For more information about the BMH Minor, please contact:
Dr. Erin Heidt-Forsythe
BMH Faculty Advisor
123 Willard Building
University Park, PA 16802
Should we use medical science to produce “designer children” or to enhance our mental and physical performance? Where does therapy end and enhancement begin? Do we have a right to choose the time and means of our own death—and should medical personnel be permitted to assist us? Can we have a meaningful discussion about physician-assisted suicide in a country without universal access to health care? Do we have a right to health care and what does this mean for health care rationing? What demands does social justice make on public health, and what challenges does discrimination pose—whether on the grounds of race, gender, sexual orientation or disability? What do we owe the developing world, particularly when we rely on its population as research subjects for the development of new drugs? How can we ensure that academic research is truly independent when it’s funded by pharmaceutical companies or others in the private sector? What role should religion play in debates about stem cells, abortion and end of life issues? What are the implications of recent developments in medical science for “cognitive liberty” and “genetic privacy”?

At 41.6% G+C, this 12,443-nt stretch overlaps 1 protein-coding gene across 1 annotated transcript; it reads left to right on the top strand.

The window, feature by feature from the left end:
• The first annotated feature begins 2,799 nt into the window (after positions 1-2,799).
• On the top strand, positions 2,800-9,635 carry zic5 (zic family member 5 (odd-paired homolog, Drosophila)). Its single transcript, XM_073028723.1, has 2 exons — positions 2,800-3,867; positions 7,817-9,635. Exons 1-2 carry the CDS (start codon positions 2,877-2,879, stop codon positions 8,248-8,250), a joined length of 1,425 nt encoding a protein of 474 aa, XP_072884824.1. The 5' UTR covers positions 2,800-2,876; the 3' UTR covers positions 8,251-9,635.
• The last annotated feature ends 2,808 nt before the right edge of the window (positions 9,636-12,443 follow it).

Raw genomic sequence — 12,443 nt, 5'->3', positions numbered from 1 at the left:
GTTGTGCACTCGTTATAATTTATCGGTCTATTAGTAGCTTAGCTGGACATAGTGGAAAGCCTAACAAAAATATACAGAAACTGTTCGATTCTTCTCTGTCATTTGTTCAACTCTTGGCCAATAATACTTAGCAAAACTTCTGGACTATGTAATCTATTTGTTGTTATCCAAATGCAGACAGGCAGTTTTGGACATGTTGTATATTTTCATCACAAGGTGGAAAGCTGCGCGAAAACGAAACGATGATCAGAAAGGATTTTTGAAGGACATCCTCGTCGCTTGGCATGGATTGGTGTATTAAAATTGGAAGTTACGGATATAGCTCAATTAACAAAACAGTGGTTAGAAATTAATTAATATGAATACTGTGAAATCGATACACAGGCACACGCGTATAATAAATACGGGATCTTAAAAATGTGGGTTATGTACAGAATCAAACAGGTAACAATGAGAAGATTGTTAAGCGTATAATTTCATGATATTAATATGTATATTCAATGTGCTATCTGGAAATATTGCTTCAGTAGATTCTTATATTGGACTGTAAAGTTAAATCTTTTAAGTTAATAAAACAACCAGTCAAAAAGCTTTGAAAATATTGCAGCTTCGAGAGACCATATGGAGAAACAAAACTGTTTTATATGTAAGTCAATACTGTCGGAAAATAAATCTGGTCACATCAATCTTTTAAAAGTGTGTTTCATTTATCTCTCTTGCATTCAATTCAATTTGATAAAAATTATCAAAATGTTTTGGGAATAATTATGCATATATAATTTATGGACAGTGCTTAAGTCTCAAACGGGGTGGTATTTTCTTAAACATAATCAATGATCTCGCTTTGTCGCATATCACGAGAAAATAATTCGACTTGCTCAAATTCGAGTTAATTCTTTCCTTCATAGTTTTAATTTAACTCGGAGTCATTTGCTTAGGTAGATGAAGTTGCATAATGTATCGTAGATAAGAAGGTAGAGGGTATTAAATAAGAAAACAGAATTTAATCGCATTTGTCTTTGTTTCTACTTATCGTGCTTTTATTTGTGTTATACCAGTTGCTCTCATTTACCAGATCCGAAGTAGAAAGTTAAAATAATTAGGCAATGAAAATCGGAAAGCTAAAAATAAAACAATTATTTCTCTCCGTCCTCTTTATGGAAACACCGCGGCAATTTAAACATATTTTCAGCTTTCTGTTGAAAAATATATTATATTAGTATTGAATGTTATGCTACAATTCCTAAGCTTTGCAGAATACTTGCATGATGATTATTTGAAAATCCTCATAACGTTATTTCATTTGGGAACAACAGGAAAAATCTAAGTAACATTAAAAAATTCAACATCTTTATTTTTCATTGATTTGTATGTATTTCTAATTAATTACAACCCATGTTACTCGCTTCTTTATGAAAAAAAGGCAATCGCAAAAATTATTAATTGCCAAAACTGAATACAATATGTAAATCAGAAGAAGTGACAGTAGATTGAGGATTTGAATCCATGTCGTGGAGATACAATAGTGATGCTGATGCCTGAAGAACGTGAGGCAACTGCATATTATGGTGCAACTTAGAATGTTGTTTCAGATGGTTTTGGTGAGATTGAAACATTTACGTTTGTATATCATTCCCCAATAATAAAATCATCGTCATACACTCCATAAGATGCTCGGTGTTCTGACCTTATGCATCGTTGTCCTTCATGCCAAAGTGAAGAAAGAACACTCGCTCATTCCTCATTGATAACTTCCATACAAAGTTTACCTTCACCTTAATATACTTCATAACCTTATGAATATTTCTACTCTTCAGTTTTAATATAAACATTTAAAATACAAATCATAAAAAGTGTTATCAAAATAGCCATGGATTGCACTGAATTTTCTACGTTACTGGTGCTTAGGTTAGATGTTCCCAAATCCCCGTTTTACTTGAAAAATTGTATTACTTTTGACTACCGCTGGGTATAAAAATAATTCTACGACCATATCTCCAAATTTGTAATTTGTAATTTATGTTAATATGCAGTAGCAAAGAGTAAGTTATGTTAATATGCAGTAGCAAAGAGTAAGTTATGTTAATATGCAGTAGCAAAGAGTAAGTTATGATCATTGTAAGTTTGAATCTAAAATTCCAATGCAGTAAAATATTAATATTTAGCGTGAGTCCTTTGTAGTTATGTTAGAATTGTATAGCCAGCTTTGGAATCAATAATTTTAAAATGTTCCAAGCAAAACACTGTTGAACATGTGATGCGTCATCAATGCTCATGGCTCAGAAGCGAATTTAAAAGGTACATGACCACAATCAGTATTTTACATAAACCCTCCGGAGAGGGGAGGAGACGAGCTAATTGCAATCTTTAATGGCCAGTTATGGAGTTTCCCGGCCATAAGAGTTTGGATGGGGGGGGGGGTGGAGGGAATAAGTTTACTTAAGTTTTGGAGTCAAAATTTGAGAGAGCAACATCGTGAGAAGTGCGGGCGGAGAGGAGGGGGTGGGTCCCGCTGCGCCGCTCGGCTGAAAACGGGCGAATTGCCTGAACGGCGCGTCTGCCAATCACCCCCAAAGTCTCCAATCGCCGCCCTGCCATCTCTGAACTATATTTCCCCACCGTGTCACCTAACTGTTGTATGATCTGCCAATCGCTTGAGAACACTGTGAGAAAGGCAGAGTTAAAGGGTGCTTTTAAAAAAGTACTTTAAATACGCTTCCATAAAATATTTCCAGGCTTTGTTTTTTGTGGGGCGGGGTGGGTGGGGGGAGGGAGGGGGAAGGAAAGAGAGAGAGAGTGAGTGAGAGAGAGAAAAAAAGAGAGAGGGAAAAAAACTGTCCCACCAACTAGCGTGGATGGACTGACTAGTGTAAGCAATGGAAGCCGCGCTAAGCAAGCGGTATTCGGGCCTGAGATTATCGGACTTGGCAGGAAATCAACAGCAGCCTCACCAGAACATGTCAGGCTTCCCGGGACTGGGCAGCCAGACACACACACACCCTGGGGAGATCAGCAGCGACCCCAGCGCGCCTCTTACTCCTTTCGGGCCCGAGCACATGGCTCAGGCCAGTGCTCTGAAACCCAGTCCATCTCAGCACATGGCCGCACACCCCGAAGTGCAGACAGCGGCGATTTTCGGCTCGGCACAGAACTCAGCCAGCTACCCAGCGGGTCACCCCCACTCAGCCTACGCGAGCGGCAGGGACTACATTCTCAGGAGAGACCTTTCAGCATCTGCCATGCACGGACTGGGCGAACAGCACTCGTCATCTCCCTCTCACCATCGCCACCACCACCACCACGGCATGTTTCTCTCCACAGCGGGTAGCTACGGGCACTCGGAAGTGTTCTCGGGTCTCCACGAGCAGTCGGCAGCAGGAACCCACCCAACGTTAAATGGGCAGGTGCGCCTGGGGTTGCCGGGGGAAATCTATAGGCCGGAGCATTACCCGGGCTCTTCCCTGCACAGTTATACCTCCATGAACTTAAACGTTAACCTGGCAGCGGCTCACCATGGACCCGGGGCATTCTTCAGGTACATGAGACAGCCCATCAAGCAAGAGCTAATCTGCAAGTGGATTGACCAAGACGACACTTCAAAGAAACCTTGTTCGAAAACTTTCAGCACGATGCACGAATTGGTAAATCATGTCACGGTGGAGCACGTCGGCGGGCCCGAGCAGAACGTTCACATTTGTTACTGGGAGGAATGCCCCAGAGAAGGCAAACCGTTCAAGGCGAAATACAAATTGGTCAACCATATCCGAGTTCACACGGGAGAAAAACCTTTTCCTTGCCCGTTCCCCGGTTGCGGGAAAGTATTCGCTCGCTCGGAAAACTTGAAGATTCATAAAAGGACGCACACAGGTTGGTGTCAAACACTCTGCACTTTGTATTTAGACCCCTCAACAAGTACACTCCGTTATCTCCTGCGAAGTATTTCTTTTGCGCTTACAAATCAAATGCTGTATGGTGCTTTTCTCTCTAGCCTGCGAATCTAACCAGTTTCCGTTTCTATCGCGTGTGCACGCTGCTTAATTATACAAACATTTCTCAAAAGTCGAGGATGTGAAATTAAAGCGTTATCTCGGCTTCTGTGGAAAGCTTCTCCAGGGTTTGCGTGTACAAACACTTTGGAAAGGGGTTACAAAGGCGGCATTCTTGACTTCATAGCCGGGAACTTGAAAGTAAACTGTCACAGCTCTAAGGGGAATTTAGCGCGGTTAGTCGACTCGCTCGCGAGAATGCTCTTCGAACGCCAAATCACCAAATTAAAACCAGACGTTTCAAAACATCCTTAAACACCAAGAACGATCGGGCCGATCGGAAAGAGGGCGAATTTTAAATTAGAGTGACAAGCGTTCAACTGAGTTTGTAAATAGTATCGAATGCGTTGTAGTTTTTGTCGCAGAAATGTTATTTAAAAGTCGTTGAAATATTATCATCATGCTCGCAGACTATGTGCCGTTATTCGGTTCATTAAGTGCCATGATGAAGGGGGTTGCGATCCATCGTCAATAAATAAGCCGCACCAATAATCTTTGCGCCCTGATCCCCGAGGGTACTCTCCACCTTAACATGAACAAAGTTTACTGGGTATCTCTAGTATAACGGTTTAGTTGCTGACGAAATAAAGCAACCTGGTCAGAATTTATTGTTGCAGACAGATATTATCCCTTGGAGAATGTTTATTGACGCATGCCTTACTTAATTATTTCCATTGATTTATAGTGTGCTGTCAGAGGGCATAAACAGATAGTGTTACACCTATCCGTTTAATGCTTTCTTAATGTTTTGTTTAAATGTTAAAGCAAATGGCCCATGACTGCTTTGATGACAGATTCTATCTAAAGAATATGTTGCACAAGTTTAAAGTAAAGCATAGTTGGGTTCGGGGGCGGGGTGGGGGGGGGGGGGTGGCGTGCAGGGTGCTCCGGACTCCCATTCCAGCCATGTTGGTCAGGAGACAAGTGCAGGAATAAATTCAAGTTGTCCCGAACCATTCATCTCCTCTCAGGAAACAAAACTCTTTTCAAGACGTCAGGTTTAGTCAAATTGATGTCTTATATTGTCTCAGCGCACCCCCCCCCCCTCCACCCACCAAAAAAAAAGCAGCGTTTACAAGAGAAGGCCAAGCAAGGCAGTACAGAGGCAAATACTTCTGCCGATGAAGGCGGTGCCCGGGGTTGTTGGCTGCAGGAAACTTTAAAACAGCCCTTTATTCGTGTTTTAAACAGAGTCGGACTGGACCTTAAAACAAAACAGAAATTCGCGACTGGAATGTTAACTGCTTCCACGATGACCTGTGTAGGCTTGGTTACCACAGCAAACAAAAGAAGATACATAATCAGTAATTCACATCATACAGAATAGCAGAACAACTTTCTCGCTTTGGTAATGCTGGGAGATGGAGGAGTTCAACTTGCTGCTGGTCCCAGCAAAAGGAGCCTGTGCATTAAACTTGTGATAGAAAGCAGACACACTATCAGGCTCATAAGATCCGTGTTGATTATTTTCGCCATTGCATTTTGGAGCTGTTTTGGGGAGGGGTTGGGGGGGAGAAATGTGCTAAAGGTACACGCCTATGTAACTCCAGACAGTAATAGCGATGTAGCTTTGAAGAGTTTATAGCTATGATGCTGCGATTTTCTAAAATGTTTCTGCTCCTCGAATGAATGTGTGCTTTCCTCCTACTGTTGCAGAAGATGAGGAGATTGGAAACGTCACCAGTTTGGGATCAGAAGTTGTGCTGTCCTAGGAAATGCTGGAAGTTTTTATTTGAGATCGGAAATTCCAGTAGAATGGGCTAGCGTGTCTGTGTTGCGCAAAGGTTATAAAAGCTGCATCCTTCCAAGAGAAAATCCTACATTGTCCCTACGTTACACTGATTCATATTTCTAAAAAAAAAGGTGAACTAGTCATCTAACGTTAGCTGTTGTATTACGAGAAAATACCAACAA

These are just some of the questions that bioethics—a relatively new and fast-growing discipline—seeks to ask and answer. Students taking the Bioethics and
Medical Humanities (BMH) minor will have the opportunity to probe these questions, drawing on literature and on recent scholarship from a wide range of disciplines (including philosophy, medicine, law, psychology, sociology, anthropology, public policy, international studies and environmental studies).
Students electing the BMH minor are required to have a basic background of biology coursework, and will take a curriculum that includes 18 credit hours, beginning with an introductory course on basic ideas and concepts in bioethics, followed by a choice of other relevant bioethics and humanities courses, and capped with an integrative course involving original research by the student. The minor will be suitable for students in almost any major, especially students going on to further academic work or careers in medicine, law, the health or life sciences, health policy and administration, informatics or forensics.